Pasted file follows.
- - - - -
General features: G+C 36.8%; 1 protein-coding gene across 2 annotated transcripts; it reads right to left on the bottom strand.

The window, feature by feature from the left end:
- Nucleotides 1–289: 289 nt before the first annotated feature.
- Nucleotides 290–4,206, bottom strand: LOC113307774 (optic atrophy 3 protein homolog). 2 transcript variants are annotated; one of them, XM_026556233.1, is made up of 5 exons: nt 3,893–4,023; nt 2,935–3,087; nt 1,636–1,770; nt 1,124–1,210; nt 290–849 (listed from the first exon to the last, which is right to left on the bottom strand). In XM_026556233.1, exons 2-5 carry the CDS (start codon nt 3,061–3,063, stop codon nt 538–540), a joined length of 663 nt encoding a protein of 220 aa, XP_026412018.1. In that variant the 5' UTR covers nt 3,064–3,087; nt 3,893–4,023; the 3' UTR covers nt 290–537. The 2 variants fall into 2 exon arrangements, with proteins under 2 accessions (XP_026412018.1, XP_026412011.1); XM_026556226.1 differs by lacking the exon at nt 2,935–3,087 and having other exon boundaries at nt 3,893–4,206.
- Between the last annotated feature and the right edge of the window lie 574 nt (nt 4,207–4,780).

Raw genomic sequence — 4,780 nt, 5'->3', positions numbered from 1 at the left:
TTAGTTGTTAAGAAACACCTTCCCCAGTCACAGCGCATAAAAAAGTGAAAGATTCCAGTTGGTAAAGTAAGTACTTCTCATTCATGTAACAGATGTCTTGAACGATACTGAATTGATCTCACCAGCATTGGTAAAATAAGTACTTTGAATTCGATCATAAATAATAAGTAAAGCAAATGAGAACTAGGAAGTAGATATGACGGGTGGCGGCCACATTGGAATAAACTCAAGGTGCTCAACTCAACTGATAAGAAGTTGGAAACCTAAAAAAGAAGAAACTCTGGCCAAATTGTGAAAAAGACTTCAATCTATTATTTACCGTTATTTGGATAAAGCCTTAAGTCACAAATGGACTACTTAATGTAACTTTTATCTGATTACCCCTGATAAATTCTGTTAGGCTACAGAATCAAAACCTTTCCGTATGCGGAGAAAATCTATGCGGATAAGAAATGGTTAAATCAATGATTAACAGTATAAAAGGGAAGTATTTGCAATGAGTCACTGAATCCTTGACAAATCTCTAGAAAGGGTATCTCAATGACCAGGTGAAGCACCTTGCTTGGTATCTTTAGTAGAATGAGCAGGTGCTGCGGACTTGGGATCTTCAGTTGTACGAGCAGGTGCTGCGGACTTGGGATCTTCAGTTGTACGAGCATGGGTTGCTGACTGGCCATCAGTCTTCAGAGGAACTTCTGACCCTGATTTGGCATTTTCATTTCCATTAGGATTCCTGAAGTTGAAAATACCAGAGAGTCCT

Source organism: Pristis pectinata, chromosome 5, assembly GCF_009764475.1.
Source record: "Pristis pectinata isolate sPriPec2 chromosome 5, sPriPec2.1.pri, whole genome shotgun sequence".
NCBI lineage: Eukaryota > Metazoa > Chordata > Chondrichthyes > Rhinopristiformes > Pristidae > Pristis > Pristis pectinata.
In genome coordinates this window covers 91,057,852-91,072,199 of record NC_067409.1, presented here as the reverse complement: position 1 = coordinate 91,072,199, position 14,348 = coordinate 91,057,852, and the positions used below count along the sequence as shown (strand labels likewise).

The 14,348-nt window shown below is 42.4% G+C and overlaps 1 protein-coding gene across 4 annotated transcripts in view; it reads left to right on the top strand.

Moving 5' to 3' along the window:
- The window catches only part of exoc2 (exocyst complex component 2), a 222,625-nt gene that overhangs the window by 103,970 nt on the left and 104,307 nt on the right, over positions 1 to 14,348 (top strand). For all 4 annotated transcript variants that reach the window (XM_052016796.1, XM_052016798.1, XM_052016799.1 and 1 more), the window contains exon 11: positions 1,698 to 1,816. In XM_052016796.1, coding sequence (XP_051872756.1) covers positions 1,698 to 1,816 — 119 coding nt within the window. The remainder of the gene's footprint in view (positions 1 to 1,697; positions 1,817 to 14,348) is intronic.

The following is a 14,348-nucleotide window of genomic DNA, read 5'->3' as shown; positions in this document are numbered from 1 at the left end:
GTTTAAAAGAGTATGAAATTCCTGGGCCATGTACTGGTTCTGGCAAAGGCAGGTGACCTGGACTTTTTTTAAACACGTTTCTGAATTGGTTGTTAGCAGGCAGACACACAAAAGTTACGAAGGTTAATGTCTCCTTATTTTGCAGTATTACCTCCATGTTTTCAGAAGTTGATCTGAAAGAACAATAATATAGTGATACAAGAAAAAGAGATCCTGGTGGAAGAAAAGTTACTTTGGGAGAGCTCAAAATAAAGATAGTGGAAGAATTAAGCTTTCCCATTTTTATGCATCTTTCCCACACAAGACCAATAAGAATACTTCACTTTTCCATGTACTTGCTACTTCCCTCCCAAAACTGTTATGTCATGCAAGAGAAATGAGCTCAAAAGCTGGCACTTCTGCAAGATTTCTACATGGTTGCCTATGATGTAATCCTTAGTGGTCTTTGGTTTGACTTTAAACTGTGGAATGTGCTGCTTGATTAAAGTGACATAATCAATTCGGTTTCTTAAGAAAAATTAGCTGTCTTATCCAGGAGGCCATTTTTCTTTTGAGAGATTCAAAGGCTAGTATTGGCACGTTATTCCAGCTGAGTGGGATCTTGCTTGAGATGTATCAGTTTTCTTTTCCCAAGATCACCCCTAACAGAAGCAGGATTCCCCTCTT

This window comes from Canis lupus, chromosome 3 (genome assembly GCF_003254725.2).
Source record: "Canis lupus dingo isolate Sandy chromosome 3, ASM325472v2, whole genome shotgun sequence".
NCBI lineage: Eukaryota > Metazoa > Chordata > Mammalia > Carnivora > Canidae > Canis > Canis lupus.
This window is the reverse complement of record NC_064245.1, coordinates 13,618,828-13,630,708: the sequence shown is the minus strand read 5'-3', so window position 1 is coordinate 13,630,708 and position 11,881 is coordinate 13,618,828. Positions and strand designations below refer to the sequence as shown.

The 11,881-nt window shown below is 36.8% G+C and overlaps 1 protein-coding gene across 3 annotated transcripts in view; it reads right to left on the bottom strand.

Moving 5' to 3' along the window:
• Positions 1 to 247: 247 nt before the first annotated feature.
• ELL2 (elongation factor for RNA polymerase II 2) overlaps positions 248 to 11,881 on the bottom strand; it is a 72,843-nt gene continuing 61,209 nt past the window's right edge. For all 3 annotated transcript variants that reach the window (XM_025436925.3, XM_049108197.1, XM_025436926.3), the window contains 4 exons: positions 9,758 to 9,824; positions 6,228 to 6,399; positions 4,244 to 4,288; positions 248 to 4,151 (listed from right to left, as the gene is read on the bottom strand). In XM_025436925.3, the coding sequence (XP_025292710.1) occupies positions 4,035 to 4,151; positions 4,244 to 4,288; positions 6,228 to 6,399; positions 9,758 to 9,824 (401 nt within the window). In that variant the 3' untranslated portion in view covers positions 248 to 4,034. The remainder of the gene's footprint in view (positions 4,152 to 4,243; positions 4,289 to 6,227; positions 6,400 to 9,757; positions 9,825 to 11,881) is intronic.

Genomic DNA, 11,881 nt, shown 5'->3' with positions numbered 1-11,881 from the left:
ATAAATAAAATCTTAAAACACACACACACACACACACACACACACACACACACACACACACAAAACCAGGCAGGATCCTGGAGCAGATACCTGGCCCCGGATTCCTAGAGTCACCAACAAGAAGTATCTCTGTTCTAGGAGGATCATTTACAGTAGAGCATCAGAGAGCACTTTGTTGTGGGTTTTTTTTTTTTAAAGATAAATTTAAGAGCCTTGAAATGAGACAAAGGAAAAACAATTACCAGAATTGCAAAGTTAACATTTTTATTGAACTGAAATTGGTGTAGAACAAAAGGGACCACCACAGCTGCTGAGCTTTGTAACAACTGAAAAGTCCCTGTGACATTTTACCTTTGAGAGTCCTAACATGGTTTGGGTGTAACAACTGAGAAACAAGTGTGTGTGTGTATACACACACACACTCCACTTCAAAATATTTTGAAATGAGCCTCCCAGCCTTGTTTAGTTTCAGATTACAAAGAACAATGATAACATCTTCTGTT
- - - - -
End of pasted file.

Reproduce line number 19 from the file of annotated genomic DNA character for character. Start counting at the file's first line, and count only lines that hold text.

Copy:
NCBI lineage: Eukaryota > Metazoa > Chordata > Mammalia > Carnivora > Canidae > Canis > Canis lupus.